GlobeSt.com: When did the outlet-mall development boom really begin, and how were developers able to quickly assemble the land needed for the projects?
Kilberg: The current outlet development boom is really the continuation of a trend that started decades ago. During the recent recession, so many other commercial real estate sectors stumbled, but outlet malls continued to do well because of their appeal to the value-oriented customer.
Seeing the success of outlets, other types of developers—especially those who had assembled land for residential properties but could not get the financing for those projects—began partnering with outlet developers for new projects. Developers also began redeveloping existing properties, looking to convert projects that had fallen on hard times into outlet properties that could make them money.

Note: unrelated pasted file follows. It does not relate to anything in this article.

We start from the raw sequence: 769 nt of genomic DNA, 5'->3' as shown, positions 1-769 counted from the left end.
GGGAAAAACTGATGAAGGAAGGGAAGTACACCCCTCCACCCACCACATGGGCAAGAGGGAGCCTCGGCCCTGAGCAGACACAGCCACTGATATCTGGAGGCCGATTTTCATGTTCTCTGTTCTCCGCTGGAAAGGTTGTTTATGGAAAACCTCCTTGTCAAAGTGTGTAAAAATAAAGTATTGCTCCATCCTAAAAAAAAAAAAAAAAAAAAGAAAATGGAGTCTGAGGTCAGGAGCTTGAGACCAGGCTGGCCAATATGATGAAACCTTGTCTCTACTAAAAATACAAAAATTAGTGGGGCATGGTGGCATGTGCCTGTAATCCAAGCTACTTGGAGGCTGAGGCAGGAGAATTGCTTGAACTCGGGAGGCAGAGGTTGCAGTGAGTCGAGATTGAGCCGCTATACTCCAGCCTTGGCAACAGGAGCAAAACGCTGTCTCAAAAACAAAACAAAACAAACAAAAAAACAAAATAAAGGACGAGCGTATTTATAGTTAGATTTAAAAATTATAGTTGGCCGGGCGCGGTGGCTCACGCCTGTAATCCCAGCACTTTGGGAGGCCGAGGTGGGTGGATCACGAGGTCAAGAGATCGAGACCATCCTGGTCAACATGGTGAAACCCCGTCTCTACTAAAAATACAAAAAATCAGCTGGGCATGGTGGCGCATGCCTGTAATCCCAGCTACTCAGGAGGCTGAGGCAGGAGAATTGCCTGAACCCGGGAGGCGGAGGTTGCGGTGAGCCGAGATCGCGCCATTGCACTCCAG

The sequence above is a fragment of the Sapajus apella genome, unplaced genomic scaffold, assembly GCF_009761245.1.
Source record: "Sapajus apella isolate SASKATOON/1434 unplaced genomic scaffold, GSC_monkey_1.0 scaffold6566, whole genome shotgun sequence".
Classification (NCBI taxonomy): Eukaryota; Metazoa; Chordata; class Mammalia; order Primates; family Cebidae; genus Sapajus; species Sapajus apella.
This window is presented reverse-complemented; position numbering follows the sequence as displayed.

Globest.com: Is there a certain kind of retailer that is most likely to want to rent space at an outlet center?
Rothschild: The most important tenants for outlets are going to be fashion retailers for the most part, though houseware retailers such as Le Creuset, Williams Sonoma and Pottery Barn are rapidly becoming more prevalent as well. One of the reasons retailers find outlet sites so appealing is that, in general, they have a less expensive rent structure and reduced operating costs, making them more profitable than full-priced stores.